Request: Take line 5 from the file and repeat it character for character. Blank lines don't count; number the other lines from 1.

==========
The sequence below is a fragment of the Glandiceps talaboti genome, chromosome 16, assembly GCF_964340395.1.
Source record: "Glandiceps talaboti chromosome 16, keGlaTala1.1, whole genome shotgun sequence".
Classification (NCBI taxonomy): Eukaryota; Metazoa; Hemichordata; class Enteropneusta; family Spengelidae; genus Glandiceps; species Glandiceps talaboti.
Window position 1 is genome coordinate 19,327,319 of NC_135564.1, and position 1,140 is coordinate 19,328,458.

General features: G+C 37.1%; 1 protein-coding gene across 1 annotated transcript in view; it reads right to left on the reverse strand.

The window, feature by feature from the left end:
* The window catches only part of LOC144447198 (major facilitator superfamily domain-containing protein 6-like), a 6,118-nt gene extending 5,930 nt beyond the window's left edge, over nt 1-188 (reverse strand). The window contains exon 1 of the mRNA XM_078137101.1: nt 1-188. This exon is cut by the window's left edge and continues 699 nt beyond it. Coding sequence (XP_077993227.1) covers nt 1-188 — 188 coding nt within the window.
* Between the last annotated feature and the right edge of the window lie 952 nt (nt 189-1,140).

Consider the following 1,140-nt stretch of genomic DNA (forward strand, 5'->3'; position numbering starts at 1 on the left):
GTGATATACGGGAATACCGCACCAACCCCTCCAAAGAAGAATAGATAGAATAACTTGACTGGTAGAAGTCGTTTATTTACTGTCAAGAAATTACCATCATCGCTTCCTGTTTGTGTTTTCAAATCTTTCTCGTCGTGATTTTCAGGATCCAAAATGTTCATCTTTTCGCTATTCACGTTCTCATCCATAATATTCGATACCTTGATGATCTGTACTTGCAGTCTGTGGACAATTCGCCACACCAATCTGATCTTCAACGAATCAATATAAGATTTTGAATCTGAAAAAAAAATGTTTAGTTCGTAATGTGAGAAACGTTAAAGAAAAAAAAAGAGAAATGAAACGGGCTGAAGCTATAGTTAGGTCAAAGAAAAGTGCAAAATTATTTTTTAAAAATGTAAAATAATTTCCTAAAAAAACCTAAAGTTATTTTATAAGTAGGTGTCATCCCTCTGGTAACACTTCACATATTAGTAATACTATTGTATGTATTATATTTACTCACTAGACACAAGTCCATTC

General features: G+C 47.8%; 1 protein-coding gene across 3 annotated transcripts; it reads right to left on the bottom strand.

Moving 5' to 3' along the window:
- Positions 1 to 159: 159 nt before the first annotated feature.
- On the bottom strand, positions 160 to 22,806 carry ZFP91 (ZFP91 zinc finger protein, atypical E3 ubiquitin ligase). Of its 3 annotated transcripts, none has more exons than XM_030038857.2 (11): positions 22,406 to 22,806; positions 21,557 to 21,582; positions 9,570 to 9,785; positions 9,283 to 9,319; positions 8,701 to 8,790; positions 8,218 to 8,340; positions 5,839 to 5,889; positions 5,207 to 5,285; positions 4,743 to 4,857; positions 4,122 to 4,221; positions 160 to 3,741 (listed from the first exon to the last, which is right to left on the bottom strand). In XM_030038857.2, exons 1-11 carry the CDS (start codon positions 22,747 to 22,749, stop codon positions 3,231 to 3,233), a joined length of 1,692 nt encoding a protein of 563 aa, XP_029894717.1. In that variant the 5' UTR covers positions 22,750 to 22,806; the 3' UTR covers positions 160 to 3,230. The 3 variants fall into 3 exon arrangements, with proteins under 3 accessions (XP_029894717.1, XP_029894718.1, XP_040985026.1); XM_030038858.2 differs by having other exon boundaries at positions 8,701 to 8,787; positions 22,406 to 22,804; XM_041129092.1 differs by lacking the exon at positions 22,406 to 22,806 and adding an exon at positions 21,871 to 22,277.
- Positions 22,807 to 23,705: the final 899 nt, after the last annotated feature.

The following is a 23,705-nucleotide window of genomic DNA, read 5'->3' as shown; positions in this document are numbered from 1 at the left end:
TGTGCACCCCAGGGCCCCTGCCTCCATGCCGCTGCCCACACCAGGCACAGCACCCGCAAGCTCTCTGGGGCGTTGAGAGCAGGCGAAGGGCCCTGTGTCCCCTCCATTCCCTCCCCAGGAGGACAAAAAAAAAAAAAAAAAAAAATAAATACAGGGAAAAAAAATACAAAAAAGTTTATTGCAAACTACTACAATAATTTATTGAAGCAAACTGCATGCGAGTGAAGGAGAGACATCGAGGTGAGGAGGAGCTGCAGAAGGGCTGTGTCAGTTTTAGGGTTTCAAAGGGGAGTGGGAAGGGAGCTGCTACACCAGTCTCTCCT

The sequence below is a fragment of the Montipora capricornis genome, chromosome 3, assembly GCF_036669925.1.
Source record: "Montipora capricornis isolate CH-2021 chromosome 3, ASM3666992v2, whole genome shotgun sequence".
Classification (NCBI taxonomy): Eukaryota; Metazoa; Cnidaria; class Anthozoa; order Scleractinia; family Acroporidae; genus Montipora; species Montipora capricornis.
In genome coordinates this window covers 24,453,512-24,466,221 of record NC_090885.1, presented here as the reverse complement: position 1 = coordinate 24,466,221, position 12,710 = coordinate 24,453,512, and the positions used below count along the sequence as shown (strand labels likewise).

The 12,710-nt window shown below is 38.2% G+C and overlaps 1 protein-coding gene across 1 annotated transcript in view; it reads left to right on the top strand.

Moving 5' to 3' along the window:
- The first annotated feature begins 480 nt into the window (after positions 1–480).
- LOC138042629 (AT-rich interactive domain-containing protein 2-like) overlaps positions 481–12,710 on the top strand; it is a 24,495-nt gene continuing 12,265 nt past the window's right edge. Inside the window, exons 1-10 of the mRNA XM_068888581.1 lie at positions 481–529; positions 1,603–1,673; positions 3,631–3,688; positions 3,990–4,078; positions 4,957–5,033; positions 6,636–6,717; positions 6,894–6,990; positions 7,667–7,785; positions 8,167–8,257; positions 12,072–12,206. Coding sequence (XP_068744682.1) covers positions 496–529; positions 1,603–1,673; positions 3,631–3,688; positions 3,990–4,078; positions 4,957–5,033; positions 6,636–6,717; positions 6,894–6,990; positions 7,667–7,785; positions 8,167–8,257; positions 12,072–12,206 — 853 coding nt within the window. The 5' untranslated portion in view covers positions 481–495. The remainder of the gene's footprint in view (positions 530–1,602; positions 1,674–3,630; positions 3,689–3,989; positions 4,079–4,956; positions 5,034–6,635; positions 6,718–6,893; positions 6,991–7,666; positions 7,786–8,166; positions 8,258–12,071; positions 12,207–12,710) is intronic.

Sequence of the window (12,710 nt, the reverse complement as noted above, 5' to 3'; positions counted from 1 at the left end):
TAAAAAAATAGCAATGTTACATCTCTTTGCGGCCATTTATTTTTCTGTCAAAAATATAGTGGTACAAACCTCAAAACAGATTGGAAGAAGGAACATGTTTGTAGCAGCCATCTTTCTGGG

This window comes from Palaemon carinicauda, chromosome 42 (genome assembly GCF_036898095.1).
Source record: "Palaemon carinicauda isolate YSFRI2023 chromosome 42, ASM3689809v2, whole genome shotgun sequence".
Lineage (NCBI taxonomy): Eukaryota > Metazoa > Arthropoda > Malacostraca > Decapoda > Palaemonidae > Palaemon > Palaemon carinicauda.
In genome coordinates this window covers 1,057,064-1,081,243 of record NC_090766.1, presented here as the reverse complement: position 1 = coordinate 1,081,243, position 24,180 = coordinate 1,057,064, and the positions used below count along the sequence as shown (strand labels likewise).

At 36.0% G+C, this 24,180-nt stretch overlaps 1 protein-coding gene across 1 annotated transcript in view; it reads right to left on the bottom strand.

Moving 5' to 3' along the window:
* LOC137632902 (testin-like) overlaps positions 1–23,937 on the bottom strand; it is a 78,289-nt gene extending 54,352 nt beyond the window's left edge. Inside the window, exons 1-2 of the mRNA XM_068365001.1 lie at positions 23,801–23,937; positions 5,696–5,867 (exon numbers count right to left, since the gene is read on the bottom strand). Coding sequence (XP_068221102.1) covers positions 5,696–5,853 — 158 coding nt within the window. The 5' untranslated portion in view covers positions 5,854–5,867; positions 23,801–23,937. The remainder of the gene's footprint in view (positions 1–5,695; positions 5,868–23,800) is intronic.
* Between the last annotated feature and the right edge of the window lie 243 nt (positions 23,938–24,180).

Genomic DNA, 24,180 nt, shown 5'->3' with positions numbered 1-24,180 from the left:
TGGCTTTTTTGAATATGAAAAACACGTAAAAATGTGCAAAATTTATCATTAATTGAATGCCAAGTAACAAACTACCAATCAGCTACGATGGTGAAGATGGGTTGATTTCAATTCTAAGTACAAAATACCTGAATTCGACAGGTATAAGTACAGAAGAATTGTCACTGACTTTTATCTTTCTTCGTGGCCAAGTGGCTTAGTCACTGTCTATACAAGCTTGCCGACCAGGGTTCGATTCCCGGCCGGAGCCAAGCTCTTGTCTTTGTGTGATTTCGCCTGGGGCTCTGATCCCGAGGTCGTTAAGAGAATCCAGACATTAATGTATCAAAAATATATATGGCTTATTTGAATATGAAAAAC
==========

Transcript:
General features: G+C 37.1%; 1 protein-coding gene across 1 annotated transcript in view; it reads right to left on the reverse strand.